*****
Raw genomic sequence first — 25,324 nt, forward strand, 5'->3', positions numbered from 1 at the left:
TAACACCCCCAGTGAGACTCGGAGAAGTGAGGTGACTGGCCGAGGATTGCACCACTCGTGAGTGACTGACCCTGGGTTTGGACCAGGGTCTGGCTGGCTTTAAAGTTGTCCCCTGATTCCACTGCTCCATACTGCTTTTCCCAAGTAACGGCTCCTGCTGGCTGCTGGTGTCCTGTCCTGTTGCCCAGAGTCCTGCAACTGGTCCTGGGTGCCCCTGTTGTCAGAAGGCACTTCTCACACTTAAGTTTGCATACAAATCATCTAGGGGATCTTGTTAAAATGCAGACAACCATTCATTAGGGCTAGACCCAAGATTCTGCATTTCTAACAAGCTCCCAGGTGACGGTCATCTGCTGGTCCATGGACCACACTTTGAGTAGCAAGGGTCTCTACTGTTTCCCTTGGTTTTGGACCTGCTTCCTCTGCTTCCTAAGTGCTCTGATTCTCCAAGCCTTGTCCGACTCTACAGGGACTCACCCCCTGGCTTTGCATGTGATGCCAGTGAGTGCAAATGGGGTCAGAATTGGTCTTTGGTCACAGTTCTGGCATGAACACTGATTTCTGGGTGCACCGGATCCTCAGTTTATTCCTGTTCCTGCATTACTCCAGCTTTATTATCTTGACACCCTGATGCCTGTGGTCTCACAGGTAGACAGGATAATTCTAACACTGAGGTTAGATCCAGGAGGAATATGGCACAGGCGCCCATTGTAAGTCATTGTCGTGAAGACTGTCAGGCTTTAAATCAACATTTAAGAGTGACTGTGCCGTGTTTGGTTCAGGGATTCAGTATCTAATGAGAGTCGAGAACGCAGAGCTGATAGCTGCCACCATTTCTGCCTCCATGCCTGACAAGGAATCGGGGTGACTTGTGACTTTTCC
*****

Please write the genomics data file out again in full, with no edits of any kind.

Raw genomic sequence first — 25,324 nt, forward strand, 5'->3', positions numbered from 1 at the left:
TAACACCCCCAGTGAGACTCGGAGAAGTGAGGTGACTGGCCGAGGATTGCACCACTCGTGAGTGACTGACCCTGGGTTTGGACCAGGGTCTGGCTGGCTTTAAAGTTGTCCCCTGATTCCACTGCTCCATACTGCTTTTCCCAAGTAACGGCTCCTGCTGGCTGCTGGTGTCCTGTCCTGTTGCCCAGAGTCCTGCAACTGGTCCTGGGTGCCCCTGTTGTCAGAAGGCACTTCTCACACTTAAGTTTGCATACAAATCATCTAGGGGATCTTGTTAAAATGCAGACAACCATTCATTAGGGCTAGACCCAAGATTCTGCATTTCTAACAAGCTCCCAGGTGACGGTCATCTGCTGGTCCATGGACCACACTTTGAGTAGCAAGGGTCTCTACTGTTTCCCTTGGTTTTGGACCTGCTTCCTCTGCTTCCTAAGTGCTCTGATTCTCCAAGCCTTGTCCGACTCTACAGGGACTCACCCCCTGGCTTTGCATGTGATGCCAGTGAGTGCAAATGGGGTCAGAATTGGTCTTTGGTCACAGTTCTGGCATGAACACTGATTTCTGGGTGCACCGGATCCTCAGTTTATTCCTGTTCCTGCATTACTCCAGCTTTATTATCTTGACACCCTGATGCCTGTGGTCTCACAGGTAGACAGGATAATTCTAACACTGAGGTTAGATCCAGGAGGAATATGGCACAGGCGCCCATTGTAAGTCATTGTCGTGAAGACTGTCAGGCTTTAAATCAACATTTAAGAGTGACTGTGCCGTGTTTGGTTCAGGGATTCAGTATCTAATGAGAGTCGAGAACGCAGAGCTGATAGCTGCCACCATTTCTGCCTCCATGCCTGACAAGGAATCGGGGTGACTTGTGACTTTTCC